Ariane 5 Rocket
28 October 2016

France's space policy

France is home to such prestigious space projects as Ariane 6, Copernicus and Galileo and, for our country to remain at the forefront of this sector, the Minister of State for Higher Education and Research has just set out the aims of our space policy.
Content published under the Government Valls III from 2016 11th February to 2016 06th December
 
As a key stakeholder for a Europe in Space, France is one of the world's space superpowers, alongside the US and Russia, be it in the realm of launchers with Ariane 5, satellites with almost 50% of the communications satellite market in 2014, or Earth observation, with the launch, announced during COP21, of the first satellite for mapping global carbon dioxide levels, "Microcarb".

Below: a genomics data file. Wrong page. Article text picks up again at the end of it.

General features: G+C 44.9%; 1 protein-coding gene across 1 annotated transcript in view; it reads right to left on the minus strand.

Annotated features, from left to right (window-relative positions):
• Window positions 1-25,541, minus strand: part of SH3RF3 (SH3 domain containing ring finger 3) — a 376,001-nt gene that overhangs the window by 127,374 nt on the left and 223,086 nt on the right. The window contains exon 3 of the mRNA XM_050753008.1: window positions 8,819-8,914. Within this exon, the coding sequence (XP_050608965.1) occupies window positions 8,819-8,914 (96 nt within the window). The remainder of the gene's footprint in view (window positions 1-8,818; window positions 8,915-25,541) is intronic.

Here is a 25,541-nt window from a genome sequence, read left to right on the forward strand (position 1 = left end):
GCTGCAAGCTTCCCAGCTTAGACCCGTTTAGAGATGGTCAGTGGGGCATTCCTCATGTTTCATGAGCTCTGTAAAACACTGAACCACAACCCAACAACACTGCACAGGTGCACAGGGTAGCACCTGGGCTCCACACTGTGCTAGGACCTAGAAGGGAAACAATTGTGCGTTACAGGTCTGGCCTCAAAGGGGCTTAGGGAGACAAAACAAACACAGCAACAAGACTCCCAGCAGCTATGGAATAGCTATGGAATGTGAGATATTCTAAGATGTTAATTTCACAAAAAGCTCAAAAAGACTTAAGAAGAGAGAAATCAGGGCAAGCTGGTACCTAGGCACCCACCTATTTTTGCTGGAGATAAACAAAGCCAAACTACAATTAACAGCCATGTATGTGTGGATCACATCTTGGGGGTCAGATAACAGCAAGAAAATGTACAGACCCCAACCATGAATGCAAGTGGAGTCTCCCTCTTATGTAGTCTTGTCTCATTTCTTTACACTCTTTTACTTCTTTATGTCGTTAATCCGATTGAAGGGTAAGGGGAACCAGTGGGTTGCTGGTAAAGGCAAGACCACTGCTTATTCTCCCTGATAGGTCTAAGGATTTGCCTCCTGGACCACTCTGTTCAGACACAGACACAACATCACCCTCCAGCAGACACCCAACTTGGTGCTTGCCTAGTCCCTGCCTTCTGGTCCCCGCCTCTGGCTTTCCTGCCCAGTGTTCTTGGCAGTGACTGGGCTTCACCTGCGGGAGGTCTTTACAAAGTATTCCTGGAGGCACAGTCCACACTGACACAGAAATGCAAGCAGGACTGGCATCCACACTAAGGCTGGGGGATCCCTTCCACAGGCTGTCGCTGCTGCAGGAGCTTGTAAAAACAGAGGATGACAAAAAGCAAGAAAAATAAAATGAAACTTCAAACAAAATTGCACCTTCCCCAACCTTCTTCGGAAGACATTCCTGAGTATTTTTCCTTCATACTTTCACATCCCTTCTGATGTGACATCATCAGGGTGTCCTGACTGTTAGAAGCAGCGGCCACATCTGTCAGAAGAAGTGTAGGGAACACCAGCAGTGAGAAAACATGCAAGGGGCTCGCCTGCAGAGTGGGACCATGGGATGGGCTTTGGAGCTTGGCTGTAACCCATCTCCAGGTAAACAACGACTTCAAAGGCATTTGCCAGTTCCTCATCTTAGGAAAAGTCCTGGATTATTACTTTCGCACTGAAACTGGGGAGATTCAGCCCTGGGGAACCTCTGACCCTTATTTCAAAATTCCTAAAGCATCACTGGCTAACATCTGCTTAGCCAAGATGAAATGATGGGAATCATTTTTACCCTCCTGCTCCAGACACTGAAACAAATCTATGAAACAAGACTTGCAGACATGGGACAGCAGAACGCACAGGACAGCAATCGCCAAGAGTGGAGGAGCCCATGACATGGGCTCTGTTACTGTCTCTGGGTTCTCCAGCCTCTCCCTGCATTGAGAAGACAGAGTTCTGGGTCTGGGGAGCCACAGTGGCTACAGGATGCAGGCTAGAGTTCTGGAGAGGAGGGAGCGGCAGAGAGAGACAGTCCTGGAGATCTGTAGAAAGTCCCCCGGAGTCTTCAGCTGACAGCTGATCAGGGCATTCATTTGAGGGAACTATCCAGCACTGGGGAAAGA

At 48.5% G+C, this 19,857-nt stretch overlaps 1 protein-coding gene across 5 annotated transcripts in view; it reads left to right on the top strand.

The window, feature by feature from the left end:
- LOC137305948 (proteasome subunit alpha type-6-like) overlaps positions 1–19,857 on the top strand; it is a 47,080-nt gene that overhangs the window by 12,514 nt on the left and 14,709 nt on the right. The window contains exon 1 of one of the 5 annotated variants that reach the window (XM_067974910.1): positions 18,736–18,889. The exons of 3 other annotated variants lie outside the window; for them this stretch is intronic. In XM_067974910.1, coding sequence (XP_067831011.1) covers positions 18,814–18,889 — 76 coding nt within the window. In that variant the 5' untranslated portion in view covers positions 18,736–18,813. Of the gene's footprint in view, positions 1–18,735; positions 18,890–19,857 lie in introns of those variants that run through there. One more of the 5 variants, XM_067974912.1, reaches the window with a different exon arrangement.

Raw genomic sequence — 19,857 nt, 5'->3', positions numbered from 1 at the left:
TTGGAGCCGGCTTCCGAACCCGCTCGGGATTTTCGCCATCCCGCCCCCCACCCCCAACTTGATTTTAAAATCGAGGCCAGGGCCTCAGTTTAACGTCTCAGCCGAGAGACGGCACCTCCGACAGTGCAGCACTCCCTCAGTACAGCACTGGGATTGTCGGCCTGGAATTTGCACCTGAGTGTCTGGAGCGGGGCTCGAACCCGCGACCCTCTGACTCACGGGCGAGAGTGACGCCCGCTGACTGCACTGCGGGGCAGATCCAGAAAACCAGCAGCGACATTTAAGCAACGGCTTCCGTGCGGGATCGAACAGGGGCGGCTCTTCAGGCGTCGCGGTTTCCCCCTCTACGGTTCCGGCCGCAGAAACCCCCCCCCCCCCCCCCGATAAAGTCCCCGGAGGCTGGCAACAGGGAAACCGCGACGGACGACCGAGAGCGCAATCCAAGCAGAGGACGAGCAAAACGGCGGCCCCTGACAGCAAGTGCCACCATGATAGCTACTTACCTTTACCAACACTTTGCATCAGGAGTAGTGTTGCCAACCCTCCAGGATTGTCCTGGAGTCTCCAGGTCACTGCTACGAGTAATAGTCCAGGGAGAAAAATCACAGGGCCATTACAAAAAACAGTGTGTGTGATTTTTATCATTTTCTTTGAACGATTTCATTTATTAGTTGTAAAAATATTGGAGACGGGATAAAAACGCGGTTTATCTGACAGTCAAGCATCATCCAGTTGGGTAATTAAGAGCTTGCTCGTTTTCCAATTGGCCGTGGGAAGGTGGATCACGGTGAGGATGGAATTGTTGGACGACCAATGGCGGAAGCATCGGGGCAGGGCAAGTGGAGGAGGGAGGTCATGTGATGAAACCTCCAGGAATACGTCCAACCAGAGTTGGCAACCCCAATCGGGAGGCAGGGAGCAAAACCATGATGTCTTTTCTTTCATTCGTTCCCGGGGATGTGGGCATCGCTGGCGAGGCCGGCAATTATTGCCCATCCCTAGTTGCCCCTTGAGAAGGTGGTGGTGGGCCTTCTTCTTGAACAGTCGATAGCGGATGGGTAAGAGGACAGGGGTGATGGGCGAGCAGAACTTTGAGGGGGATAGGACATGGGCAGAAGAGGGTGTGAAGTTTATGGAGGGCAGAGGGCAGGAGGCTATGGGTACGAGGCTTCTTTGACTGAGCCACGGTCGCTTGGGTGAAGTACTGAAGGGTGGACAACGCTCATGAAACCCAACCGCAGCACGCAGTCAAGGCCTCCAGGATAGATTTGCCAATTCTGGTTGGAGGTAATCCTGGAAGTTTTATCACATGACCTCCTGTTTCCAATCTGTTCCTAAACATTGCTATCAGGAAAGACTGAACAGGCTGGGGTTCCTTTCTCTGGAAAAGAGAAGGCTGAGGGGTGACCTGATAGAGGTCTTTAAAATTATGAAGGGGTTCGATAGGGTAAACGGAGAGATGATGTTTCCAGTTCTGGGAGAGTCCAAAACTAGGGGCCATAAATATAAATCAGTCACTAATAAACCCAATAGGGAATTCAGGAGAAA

If France is to remain a leading light, the Government believes that our space policy must work towards the following goals:
 
  1. An industrial policy which guarantees independent access to space with Ariane 6 and enables France to maintain its technological lead in the satellite field, especially for telecommunications and space observation – amid heightened international competition. To that end, French stakeholders across the board are rallying round the Government, the National Space Agency (CNES) and Airbus Safran Launchers and Arianespace manufacturers, to ensure the success of the Ariane 6 programme, with the maiden flight taking place as scheduled, in 2020.
 
  1. An industry for citizens, particularly with Earth observation forming part of the European Copernicus programme or with the satellite navigation system Galileo.
 
  1. Development of the range of digital services available regarding space data, as recommended in Geneviève Fioraso's report entitled "Open Space".
 
  1. Continuity of French scientific excellence, following on from the success of Philae or the mission of French ESA astronaut Thomas Pesquet.

France praises the Space Strategy for Europe

Thierry Mandon, Minister of State for Higher Education and Research, and Jean-Yves Le Gall, President of the National Space Agency... [Read more]
28 October 2016